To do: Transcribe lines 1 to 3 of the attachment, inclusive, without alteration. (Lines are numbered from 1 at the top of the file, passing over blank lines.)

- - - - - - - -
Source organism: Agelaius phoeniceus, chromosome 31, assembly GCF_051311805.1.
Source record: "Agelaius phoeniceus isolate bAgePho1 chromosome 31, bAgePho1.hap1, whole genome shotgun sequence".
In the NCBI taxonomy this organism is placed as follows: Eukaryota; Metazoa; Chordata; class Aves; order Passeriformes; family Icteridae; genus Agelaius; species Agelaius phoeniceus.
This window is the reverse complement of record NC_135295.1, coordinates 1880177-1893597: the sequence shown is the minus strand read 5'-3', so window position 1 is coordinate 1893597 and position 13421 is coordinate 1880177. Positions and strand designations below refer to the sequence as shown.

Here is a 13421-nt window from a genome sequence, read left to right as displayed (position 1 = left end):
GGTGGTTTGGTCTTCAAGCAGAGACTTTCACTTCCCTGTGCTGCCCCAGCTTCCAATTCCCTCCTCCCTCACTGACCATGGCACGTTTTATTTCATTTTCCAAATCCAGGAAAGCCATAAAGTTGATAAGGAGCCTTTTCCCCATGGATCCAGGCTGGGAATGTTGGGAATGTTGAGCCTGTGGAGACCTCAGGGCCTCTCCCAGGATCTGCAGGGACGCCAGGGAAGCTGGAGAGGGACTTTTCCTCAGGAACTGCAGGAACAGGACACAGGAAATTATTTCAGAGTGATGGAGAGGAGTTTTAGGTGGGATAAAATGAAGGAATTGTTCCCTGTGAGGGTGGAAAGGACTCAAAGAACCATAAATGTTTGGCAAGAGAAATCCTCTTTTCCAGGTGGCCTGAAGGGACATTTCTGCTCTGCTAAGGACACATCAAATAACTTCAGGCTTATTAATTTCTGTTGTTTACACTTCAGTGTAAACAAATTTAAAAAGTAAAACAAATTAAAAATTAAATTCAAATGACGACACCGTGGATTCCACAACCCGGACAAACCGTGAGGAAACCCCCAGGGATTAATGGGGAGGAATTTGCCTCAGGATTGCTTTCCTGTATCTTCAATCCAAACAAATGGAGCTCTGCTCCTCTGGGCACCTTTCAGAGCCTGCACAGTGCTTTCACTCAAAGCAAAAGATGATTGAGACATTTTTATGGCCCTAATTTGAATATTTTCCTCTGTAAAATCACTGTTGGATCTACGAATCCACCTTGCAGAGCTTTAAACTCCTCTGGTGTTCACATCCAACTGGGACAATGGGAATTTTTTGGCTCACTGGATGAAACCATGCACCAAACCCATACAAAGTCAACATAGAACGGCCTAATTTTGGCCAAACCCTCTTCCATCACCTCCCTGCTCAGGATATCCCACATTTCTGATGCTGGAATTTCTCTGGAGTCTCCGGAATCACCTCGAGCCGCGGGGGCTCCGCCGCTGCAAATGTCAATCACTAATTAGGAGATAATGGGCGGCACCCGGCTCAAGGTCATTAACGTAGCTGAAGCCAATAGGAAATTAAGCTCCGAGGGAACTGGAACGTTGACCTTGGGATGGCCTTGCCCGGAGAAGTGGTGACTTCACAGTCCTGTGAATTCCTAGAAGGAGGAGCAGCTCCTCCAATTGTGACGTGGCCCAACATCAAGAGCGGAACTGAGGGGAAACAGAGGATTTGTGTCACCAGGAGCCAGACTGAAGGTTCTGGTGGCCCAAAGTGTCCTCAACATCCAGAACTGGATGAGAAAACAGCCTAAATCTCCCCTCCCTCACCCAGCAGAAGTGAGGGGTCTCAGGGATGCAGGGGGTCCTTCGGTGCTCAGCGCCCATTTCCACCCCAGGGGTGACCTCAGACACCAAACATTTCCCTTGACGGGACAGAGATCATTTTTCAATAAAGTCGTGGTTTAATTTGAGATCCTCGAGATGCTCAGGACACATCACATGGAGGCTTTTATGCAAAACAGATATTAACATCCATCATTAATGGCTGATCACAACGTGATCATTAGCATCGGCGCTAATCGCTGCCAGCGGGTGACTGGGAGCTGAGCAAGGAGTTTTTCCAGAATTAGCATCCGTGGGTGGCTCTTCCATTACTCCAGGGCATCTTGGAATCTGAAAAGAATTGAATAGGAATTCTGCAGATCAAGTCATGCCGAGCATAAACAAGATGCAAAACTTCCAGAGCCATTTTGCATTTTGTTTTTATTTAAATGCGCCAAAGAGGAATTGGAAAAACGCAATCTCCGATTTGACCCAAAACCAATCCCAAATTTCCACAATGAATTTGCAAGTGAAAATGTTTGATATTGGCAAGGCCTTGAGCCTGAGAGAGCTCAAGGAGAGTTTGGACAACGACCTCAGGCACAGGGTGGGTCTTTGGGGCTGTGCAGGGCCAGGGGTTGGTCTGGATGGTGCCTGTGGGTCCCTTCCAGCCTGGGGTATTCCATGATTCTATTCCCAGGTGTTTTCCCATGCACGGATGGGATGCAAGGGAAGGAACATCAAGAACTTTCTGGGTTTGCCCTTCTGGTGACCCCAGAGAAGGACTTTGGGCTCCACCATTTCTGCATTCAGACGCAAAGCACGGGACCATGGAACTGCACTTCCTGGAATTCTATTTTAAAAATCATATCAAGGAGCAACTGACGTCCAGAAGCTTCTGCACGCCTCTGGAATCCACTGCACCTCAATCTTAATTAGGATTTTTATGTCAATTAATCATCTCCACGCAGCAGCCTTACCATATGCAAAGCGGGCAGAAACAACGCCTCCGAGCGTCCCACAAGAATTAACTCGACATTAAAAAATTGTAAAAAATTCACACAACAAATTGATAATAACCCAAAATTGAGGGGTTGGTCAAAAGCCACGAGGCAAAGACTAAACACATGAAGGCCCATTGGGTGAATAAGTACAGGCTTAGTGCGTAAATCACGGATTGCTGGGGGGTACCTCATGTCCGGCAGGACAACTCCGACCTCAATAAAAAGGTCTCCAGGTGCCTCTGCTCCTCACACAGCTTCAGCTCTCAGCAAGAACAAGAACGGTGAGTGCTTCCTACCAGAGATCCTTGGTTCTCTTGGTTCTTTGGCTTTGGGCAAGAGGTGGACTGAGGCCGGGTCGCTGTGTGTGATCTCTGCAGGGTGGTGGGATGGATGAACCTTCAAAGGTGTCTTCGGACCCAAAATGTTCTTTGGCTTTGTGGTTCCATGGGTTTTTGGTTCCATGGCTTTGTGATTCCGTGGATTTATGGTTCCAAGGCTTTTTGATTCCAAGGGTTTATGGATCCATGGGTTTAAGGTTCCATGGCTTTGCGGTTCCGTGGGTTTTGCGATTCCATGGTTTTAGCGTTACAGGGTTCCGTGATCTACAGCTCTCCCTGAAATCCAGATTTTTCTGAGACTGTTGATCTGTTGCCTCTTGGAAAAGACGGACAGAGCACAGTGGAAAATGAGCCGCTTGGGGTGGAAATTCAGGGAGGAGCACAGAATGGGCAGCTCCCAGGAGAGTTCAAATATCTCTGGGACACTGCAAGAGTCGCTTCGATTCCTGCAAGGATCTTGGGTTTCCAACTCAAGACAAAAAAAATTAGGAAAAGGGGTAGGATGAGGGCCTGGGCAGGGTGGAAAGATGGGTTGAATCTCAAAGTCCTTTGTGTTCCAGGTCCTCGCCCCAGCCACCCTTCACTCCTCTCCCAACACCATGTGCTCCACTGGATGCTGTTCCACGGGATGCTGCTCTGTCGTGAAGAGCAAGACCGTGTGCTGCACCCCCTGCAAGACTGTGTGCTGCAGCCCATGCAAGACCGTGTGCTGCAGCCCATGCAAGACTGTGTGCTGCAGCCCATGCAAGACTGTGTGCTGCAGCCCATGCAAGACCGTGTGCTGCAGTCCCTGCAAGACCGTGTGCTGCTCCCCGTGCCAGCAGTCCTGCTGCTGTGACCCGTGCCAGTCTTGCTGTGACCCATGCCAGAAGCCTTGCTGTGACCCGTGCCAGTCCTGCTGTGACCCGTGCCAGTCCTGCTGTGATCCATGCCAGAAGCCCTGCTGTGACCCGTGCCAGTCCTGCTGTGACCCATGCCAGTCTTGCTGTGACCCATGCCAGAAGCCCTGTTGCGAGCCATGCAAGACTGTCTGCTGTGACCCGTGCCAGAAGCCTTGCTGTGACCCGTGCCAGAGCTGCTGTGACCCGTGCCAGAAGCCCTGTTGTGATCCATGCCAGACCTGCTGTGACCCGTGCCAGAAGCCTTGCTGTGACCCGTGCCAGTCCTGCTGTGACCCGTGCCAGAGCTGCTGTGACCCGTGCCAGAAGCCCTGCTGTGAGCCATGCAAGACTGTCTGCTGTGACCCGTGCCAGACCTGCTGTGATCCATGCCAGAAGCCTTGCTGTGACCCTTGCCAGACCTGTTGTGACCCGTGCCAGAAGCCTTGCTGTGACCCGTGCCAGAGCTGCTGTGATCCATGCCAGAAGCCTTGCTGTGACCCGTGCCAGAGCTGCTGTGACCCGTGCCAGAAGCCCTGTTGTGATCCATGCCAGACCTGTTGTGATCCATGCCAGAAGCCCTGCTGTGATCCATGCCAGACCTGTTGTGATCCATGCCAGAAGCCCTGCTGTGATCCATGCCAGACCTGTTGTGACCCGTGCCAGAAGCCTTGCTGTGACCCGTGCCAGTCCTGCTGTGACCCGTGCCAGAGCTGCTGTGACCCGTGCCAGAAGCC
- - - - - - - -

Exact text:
Source organism: Agelaius phoeniceus, chromosome 31, assembly GCF_051311805.1.
Source record: "Agelaius phoeniceus isolate bAgePho1 chromosome 31, bAgePho1.hap1, whole genome shotgun sequence".
In the NCBI taxonomy this organism is placed as follows: Eukaryota; Metazoa; Chordata; class Aves; order Passeriformes; family Icteridae; genus Agelaius; species Agelaius phoeniceus.